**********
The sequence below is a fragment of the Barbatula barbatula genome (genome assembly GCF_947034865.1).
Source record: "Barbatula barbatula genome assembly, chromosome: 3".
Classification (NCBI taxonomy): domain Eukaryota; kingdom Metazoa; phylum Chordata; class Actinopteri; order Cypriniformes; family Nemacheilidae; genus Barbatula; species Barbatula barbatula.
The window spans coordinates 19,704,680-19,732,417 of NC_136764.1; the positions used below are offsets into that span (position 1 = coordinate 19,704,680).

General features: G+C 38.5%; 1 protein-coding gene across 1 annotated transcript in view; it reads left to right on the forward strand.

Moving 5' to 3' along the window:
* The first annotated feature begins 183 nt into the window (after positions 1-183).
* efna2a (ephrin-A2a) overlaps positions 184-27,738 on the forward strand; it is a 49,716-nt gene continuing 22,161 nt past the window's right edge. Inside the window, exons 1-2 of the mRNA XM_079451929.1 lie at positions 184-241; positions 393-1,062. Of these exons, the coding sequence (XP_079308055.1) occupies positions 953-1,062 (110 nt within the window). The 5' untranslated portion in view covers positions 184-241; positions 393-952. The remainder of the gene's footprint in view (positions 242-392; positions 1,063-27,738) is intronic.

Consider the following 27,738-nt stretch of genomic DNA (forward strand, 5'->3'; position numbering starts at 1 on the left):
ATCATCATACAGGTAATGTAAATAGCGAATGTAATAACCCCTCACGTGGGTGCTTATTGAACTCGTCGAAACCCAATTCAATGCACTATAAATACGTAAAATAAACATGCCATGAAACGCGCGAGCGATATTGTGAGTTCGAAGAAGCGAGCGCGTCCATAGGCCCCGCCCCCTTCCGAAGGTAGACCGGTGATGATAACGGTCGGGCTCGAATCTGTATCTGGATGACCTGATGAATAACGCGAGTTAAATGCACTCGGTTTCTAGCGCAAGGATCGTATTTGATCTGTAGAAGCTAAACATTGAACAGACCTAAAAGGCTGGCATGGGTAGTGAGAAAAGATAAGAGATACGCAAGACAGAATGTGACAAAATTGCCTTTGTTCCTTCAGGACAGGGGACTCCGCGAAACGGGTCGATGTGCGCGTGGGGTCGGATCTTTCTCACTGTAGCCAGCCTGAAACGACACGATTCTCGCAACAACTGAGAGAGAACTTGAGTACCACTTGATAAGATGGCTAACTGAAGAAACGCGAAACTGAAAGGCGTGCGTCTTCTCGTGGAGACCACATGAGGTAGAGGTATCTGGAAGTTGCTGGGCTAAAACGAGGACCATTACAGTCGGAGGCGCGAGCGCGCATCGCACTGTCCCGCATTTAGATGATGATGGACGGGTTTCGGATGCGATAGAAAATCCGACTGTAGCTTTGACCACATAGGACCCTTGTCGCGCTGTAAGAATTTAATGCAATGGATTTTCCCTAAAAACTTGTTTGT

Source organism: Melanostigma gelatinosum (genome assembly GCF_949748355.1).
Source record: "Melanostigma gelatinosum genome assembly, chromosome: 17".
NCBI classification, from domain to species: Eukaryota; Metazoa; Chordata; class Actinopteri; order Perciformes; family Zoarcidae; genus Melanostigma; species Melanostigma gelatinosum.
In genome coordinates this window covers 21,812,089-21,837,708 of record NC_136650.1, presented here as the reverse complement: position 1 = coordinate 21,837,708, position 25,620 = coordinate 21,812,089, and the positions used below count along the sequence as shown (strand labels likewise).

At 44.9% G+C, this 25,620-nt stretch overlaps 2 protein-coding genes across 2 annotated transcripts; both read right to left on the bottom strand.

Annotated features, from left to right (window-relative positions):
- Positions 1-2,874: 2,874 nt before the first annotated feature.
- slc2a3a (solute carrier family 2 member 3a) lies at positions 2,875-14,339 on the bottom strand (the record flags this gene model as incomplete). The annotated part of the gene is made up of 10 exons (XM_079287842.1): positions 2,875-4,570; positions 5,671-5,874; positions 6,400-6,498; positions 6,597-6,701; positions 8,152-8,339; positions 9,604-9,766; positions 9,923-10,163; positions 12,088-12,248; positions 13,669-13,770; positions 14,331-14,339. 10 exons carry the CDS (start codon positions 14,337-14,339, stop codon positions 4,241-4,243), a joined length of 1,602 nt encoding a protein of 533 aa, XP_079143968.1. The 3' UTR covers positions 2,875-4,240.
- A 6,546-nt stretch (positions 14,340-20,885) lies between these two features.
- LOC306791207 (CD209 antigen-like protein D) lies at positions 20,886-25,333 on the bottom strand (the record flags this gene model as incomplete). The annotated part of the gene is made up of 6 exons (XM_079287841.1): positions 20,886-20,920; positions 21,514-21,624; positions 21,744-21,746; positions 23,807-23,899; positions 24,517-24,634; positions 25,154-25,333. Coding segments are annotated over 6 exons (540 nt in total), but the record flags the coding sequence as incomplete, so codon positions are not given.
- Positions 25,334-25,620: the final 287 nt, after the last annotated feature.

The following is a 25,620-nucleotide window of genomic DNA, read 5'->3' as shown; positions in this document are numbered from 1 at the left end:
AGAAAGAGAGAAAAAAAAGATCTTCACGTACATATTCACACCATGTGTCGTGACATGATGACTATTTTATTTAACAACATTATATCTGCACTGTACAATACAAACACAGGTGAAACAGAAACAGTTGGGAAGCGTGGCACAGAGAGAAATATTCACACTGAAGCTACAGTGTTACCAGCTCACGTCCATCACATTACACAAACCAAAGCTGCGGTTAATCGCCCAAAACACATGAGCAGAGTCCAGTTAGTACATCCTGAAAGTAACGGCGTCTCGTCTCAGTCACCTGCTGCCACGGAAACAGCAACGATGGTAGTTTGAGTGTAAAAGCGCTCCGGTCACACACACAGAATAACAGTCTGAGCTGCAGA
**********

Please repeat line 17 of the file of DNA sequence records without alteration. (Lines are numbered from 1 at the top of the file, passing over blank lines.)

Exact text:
- Positions 1-2,874: 2,874 nt before the first annotated feature.